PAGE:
But this is a natural approach allowing greater dissemination of 5G. And while speeds won’t be as great, we have argued for a long time that 5G is not solely about speed. It’s instead about enabling new technologies – particularly autonomous vehicles, or industrial robots – which need latency in the order of 1 ms.

You can easily transmit HD (and beyond) over 4G, the real challenge is the coverage and the quality of service. But if you used its slow latencies a vehicle moving at 90 mph would travel 1-1.6 m before even starting to react – braking, swerving etc. With a 1 ms latency the distance is reduced to 4 cm.

5G and the millimetre wave bands do, however, still enable great speed which will be in high demand for many applications – especially fixed-wireless access. The most natural fit being the last-mile fibre connections. But also watch out for its implementation in high-throughput services such as VR.

What to look out for at CES?

Licensed vs unlicensed:

We’ve already seen a great divergence with both our customers and with the industry in general. Here at Blu Wireless, we’re frequency agnostic and support our customers working in both classes of spectra, notably 15, 28, 39, 60 and 94 GHz. Verizon and AT&T’s trials both used the licensed 28 GHz band, but we think the smaller, more-agile players will move towards using unlicensed spectra.

For millimetre-wave technologies (unlike 3G / 4G) there is very-limited benefit in owning the spectrum you’re using, especially as using the 60 GHz band (and its vast bandwidth) allows you to cut the modulation scheme, remove the need for MIMO and ultimately cut the power required to deliver the same data rates.

It will be very much worth keeping an eye on who’s using what and what the overall trend is.

Application, application, application:

The autonomous vehicle will feature heavily in CES, and 5G is a key enabling technology in delivering this. There is a big demand for this, not least due to the huge number of driver-caused deaths that happen every day around the world. But there will also be the fantastical and it’s worth being skeptical on many of these. We’ve heard everything from the likely (industrial robots / IoT) through to the less likely (robotic surgeons for poorer countries, controlled by experts from around the world).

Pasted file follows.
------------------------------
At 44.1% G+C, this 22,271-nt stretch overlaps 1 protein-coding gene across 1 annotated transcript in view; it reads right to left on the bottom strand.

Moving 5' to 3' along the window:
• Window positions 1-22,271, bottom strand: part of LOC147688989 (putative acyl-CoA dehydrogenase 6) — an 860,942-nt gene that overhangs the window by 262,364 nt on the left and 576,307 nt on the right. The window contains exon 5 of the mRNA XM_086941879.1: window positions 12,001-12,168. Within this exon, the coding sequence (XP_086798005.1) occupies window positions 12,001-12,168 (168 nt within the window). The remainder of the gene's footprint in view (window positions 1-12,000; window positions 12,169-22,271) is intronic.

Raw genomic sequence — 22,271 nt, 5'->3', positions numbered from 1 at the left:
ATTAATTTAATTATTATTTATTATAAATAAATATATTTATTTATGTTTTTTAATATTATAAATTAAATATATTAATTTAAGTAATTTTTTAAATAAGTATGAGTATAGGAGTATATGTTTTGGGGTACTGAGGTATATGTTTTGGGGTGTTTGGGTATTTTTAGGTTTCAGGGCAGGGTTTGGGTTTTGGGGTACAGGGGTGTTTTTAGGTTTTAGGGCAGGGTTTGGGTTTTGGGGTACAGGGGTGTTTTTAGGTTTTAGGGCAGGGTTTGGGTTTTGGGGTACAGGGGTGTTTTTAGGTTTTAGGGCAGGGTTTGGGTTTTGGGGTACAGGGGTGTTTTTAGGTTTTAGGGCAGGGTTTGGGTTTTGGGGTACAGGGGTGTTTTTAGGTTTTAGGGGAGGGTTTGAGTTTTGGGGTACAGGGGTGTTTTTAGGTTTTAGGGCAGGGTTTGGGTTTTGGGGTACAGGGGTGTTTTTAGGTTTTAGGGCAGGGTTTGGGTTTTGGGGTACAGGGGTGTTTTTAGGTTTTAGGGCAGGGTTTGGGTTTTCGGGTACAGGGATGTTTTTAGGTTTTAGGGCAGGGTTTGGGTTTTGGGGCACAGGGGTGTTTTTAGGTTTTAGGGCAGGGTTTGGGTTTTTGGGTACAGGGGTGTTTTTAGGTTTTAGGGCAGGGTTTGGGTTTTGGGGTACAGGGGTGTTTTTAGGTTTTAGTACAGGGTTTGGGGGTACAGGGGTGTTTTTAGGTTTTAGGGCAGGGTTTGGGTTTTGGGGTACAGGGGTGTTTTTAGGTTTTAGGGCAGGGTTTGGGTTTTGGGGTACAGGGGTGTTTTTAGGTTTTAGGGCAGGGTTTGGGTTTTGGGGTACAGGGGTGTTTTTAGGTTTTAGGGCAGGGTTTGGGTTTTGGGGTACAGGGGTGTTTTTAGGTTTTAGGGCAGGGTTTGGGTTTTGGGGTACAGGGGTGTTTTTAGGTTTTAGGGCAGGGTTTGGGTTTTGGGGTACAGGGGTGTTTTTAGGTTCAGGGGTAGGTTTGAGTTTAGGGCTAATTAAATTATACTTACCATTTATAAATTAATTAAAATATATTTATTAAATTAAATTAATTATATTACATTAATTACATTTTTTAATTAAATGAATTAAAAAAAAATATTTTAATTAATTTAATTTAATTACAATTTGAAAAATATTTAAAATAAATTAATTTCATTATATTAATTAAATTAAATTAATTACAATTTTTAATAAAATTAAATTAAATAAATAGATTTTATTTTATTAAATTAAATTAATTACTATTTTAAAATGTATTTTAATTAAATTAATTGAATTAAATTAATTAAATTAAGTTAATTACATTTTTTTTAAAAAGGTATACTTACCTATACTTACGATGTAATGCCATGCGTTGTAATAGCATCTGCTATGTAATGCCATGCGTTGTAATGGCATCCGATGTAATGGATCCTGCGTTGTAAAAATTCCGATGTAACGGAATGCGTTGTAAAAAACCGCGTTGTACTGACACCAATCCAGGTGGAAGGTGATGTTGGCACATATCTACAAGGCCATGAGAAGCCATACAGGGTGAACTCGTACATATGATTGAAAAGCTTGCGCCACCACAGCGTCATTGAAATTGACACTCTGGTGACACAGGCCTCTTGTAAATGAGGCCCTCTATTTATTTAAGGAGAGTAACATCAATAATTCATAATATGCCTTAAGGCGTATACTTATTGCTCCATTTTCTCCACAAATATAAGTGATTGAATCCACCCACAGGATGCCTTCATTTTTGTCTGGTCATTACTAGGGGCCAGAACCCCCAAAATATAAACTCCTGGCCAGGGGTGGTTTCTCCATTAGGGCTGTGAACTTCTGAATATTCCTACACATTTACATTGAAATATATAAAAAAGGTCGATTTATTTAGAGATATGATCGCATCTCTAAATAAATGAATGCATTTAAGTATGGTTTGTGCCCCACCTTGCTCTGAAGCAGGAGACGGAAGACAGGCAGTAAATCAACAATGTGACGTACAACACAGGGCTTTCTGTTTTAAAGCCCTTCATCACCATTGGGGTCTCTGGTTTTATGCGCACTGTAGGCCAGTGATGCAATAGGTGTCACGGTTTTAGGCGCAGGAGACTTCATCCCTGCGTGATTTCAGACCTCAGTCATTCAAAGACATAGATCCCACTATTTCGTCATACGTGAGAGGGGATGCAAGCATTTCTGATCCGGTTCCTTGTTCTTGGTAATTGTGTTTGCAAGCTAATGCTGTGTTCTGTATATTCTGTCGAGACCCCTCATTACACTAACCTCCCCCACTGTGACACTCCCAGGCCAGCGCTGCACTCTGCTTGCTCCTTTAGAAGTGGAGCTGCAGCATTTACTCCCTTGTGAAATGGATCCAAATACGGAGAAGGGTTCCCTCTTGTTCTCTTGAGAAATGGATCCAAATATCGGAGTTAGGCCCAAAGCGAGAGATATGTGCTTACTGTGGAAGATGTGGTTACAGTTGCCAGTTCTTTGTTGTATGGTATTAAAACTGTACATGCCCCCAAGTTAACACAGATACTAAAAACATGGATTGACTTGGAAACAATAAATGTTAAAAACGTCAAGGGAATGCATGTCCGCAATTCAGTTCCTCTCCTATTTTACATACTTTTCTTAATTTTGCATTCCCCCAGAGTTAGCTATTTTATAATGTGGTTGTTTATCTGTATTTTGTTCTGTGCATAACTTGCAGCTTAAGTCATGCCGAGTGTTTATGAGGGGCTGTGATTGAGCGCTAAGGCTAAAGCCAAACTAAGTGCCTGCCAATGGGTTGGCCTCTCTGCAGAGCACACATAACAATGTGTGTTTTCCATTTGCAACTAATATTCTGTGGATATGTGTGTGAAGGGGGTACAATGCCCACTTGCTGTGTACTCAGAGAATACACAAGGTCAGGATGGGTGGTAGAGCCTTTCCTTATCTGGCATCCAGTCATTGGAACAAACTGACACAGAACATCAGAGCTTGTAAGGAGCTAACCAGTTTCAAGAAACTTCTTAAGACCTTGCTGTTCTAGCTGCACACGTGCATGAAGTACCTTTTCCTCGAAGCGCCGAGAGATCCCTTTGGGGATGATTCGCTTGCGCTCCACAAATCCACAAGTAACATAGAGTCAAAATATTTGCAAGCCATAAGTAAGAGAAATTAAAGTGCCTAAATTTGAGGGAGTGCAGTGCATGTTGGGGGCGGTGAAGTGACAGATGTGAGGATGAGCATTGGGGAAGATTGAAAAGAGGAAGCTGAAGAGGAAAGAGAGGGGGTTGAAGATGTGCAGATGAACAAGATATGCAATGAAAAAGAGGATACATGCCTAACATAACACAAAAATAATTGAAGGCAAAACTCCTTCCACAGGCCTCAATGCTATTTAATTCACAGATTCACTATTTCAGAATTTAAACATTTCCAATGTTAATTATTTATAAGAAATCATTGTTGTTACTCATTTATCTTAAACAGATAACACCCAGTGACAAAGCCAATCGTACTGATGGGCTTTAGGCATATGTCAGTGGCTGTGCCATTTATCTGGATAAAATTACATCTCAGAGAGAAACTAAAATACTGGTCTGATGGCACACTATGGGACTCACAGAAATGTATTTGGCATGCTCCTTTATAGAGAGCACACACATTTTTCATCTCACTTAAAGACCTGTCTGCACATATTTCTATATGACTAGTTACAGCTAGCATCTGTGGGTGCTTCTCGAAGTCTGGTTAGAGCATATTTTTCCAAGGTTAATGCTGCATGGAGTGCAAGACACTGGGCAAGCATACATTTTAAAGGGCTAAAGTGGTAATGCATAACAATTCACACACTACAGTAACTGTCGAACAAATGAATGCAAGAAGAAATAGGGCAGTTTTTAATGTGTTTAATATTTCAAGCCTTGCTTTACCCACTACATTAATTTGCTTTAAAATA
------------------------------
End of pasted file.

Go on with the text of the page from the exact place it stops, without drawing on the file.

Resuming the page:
CES will be a great place to see all likely uses, even if your inbuilt skepticism needs to be set a little higher than normal.

Out and out speed:

5G is not about out and out speed, but it will be on show. Last year we saw Etisalat (the UAE operator) demonstrate over 70 Gbps (just to highlight how impressive that is – 71,750 Mbps) over an unlicensed band. Expect this to be beaten, especially by operators representing the traditionally less-endowed network-speeds.

Will we see 100 GHz? Our guess is that it will be close.

 

Fig 3 – The world’s top 20 mobile networks, based on speed – extrapolated from OpenSignal’s June 2017 report

Collaboration:

Collaboration will be everything in 5G. Many of the industry’s biggest players will be seeking to collaborate to understand how to deliver this technology. We’re specialists in millimetre wave technology, already facilitating working solutions to some of the biggest players in the industry so we understand the complexities of connecting the future. We know peace of mind is paramount for our customers and that’s why we’re showcasing our offering during CES so people can experience it for themselves.

If you would like to book an appointment to see a demonstration of the multi-gigabit modem technology, please contact info@bluwirelesstechnology.com